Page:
This migration, combined with a rest period for the northern pastures, created a mutually beneficial cycle that allowed the soil to support more plants and resources for summer grazing. As a result, the animals were able to put on weight and require fewer calories during the winter.
One of the primary ways ranchers prepare their herds for winter is by checking their backs for snow retention after the first snowfall of the season. Good, fat cows will carry snow on their backs for most of the day following a light dusting, thanks to the insulative properties of their back fat. This helps us determine if our cows are ready for the winter season. If not, we usually sell them off before the harsher winter weather arrives and their condition deteriorates.
Despite the benefits that nature demonstrates, ranchers often deride these practices as "too much work." It is important to recognize that what is declared normal and beneficial by nature should be a guiding principle for ranching practices. By implementing these techniques, we can not only improve the health of our cattle and the land, but also promote more sustainable and profitable operations in the long run.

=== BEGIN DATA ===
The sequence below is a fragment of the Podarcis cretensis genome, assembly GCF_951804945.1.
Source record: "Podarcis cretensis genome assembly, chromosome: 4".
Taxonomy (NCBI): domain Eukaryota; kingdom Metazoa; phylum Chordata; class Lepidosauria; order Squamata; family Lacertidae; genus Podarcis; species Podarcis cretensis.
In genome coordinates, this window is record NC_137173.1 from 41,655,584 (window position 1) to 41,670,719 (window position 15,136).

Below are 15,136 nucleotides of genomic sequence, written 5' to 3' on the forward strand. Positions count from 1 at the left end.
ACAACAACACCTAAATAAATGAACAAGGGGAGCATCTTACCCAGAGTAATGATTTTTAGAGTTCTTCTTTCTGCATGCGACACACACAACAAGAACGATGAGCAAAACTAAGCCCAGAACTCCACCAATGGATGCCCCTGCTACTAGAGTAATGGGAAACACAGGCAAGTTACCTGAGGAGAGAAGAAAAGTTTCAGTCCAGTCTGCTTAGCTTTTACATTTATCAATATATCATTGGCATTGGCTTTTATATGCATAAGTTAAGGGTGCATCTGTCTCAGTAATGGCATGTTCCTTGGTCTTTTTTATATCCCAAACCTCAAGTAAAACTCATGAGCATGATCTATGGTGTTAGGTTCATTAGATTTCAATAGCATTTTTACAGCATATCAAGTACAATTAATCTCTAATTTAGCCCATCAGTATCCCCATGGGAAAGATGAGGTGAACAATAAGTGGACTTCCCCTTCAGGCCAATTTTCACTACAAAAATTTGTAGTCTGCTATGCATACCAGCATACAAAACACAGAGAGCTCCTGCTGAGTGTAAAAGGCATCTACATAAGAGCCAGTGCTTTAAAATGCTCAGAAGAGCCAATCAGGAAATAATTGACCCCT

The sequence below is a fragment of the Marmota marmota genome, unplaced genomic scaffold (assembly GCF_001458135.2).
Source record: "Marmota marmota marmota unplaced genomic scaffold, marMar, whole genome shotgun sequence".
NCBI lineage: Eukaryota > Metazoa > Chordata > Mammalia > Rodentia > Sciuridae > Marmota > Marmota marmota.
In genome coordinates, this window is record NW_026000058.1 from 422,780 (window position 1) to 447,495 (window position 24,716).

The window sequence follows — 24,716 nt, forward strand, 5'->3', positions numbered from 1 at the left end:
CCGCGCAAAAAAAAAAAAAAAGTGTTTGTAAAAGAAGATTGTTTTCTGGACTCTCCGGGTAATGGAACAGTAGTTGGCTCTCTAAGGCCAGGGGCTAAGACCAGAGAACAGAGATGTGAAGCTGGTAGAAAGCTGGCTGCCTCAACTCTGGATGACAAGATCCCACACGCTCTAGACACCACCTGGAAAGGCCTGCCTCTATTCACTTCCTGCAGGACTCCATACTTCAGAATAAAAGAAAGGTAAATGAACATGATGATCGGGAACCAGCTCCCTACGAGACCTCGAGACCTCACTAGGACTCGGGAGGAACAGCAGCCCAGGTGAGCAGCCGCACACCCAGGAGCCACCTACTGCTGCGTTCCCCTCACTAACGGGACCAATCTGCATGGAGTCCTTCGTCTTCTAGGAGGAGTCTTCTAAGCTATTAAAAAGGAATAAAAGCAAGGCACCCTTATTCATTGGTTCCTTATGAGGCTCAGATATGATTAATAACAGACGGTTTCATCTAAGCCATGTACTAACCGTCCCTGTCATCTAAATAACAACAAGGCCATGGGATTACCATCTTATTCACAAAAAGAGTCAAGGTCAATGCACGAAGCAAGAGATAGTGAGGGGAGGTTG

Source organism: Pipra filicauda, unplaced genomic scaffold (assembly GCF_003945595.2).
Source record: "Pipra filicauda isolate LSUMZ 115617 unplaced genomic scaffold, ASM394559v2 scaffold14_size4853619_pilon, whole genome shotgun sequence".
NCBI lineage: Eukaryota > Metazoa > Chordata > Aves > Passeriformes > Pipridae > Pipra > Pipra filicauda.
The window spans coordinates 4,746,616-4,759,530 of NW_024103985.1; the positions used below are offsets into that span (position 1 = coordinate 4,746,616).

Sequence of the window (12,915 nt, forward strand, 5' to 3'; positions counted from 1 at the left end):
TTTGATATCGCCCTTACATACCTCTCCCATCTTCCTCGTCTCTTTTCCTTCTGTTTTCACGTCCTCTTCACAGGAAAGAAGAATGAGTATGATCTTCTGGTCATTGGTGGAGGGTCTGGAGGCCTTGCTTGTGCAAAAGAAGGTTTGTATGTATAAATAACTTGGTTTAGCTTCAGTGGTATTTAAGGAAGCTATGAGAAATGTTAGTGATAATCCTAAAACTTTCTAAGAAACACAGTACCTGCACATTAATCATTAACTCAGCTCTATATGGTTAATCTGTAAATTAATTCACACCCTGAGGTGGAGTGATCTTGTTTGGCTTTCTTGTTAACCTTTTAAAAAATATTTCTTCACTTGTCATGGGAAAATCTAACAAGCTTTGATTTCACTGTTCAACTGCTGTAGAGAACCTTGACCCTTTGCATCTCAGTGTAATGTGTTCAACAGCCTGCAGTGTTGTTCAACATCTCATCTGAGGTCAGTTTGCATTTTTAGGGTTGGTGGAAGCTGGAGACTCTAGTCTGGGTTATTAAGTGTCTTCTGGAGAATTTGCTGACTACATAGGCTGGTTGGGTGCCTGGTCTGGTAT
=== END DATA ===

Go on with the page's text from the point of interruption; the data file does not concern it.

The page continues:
That being said, we must be careful not to become so complacent that we damage the soil and overuse or misuse resources, leading to unforeseen consequences. By practicing responsible agriculture and sustainability, we can ensure that our land and resources remain healthy and productive for generations to come. So while we should strive for efficiency and optimization, we must also remember to work in harmony with the environment, rather than at its expense.